Wednesday, November 25, 2015

We just had a huge Thanksgiving dinner with our homeless family!

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In what is fast becoming one of our favorite holiday traditions, we held our 3rd annual Thanksgiving dinner for our homeless neighbors on the Tuesday before Thanksgiving. Held once again in the beautiful Pepco-Edison Place Art Gallery, more than 250 men and women who are homeless enjoyed a delicious meal served by more than 80 volunteers.

The room looked stunning, full of tables with white tablecloths and flowers surrounded by the artwork from clients of the Columbia Lighthouse for the Blind nonprofit currently adorning the art gallery. The evening was filled with a sense of community, the interaction as volunteers and diners took time to get to know each other, tapping into what Pope Francis calls “a culture of encounter.”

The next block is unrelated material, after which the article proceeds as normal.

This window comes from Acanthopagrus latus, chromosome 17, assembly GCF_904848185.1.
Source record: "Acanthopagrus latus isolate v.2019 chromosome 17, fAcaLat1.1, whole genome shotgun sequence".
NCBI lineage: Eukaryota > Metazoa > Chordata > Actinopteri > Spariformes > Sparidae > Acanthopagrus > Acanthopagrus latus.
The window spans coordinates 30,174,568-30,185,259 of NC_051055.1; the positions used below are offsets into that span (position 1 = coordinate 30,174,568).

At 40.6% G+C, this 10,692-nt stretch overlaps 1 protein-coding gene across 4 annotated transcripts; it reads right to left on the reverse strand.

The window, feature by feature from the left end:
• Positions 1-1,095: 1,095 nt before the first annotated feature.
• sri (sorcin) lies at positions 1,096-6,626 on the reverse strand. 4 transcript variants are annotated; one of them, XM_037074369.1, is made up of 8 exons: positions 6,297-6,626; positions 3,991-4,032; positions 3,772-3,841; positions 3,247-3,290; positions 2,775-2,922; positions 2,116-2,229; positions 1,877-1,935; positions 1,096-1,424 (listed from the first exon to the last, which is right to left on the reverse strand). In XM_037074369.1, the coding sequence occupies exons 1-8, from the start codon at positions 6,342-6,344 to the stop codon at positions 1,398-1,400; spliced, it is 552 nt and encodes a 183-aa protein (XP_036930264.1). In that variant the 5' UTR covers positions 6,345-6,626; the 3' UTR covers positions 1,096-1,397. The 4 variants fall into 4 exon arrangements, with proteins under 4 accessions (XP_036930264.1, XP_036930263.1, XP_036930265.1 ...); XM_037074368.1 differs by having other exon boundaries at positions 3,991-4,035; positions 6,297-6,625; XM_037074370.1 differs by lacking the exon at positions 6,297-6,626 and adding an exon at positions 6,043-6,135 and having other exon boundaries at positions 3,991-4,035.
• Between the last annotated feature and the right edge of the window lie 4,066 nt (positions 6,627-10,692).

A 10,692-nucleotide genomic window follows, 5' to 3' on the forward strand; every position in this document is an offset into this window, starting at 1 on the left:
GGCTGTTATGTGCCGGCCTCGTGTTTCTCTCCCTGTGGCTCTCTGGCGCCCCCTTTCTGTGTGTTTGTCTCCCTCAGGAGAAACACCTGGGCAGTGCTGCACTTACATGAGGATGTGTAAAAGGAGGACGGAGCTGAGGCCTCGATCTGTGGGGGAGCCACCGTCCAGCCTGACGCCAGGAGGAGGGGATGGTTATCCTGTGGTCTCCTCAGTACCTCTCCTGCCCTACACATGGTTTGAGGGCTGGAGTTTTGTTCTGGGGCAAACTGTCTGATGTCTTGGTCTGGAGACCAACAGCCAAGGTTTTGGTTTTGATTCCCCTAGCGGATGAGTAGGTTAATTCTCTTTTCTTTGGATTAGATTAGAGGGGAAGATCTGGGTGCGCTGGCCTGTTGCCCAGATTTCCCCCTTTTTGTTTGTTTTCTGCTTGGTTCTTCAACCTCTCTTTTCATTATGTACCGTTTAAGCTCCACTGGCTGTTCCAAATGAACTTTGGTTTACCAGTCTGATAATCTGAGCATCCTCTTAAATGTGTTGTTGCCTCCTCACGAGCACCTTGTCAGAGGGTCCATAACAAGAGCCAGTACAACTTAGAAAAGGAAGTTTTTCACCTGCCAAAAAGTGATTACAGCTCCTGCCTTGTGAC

Many volunteers come from Pepco, who provided the beautiful space as well. Exelon Corporation donated winter coats that each guest could take after dinner.

The meal itself, prepared by our own Catholic Charities Enterprises kitchen, was a delicious traditional Thanksgiving dinner: turkey, mashed potatoes, stuffing, gravy, collard greens, cranberry sauce, rolls and pie for dessert. A trio of volunteers played dinner music quietly in the background as Father John moved from table to table, checking in on each guest and spending time laughing and talking.